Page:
The telcos are doing their best to address those concerns and garner support for the deal. Their latest salvo came earlier this week when they revealed plans to create 5,600 jobs by building five new customer experience centres and expanding two others...once the merger has gone through, of course. Despite their various pledges on job security in key US markets, major labour union the Communications Workers of America (CWA) is working hard to derail the merger, insisting it will result in the loss of 30,000 jobs.
Should the government rule that the deal would be too harmful, either to the telecoms market or to the labour market, Sprint is doing its best to build a sound foundation for survival. However, a block would still come as a major blow.
Full press release below
Sprint reports continued year-over-year growth in wireless service revenue with fiscal year 2018 third quarter results
OVERLAND PARK, Kan. , Jan. 31, 2019 /PRNewswire/ - Sprint Corporation (NYSE: S) today reported fiscal year 2018 third quarter results, including its second consecutive quarter of year-over-year growth in wireless service revenue and its sixth consecutive quarter of postpaid net additions. The company also reported its 12th consecutive quarter of operating income and the highest fiscal third quarter adjusted EBITDA* in 12 years.
"Sprint’s strategy of balancing growth and profitability while we work toward regulatory approval of our T-Mobile merger is reflected in our fiscal third quarter results," said Sprint CEO Michel Combes . "We delivered solid financials, increased network investments as we prepare for our mobile 5G launch, and continued the digital transformation of the company."
Continued Growth in Wireless Service Revenue and Reduction in Costs
Sprint reported 309,000 postpaid net additions in the quarter, an improvement of 53,000 year-over-year, as the company continued to offer some of the best unlimited plans in the industry and focused on growing revenue per customer with additional devices and value-added services. This strategy has driven improved wireless service revenue trends in the business, excluding the impact of the new revenue recognition standard.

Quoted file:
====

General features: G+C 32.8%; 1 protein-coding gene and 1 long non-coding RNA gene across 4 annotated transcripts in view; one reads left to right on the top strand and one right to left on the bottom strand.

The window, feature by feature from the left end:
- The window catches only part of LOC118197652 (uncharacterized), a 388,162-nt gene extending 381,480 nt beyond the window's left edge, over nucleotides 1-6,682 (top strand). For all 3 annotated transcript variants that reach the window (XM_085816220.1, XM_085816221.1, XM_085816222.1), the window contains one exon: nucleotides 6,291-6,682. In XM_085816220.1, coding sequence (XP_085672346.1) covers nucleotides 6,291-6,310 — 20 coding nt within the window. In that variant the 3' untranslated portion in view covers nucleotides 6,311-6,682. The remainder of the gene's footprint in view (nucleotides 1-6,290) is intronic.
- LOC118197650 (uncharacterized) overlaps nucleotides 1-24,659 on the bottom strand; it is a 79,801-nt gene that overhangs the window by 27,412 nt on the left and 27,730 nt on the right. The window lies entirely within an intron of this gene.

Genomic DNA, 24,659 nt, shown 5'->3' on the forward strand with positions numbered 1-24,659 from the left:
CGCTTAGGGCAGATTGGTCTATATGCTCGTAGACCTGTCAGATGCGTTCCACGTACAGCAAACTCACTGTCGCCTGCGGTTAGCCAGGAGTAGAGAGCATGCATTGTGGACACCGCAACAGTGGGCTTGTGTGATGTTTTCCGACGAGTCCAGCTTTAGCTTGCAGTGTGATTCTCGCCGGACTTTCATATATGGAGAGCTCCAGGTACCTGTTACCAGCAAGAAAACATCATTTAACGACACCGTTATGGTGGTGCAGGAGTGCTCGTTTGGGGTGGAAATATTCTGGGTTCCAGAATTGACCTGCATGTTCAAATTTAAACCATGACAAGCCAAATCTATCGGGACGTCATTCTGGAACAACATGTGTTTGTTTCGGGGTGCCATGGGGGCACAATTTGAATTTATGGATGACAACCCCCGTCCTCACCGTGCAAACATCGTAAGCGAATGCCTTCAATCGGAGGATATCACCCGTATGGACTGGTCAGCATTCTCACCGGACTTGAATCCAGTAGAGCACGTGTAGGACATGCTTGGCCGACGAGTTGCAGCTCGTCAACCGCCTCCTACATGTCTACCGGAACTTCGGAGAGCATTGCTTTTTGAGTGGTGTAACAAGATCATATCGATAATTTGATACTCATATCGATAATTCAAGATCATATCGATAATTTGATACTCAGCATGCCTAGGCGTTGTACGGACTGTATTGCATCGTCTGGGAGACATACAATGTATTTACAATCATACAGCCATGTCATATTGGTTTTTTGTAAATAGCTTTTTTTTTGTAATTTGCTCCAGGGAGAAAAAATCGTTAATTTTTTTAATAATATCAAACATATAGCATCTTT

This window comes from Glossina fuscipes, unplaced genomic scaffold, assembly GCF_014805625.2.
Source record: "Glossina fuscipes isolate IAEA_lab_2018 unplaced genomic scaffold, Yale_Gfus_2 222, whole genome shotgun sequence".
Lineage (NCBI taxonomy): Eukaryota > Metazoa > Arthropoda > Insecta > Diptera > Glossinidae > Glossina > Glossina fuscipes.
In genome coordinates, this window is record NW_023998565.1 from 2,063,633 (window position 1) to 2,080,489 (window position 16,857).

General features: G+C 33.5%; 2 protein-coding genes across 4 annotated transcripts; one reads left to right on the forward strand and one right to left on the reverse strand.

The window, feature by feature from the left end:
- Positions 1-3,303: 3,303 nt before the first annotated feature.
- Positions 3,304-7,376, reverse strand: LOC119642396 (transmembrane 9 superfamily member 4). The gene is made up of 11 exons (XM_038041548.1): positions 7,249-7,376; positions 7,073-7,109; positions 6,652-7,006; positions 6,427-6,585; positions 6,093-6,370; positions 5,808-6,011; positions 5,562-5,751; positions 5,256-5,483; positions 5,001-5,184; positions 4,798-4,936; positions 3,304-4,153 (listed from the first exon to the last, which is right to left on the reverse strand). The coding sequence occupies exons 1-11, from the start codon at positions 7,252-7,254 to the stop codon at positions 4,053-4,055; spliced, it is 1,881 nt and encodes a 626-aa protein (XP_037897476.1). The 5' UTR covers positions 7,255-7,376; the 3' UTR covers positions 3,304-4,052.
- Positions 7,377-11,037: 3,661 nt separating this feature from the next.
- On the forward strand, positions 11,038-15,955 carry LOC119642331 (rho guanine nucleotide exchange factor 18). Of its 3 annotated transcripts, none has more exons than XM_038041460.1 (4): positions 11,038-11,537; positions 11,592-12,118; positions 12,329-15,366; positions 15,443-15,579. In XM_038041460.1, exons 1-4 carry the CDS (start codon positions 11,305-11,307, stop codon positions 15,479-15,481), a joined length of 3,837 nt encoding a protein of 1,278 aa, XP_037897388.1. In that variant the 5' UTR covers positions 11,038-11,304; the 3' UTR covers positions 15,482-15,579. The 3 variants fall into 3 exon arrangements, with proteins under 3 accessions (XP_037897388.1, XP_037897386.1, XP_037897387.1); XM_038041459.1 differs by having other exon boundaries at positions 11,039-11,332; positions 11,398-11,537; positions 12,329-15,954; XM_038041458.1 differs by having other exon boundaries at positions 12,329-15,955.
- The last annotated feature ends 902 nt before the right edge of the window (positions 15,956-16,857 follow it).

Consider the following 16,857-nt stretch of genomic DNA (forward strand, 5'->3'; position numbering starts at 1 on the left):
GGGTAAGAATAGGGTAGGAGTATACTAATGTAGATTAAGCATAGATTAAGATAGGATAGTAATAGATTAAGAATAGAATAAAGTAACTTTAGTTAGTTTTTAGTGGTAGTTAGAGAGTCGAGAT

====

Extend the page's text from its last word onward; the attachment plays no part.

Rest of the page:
- Wireless service revenue grew year-over-year for the second consecutive quarter.
- Postpaid service revenue grew year-over-year for the first time in five years.
- Prepaid service revenue grew year-over-year for the fifth consecutive quarter.
Sprint continued to make progress on its multi-year plan to improve its cost structure. Excluding the impact of the new revenue recognition standard and merger costs, the company reported approximately $800 million of combined year-over-year gross reductions in cost of services and selling, general and administrative expenses during the first three quarters of fiscal 2018 and approximately $300 million of net reductions year-to-date. For the full fiscal year, the company expects to deliver gross reductions of more than $1 billion for the fifth consecutive year, with net reductions of less than $500 million after reinvestments.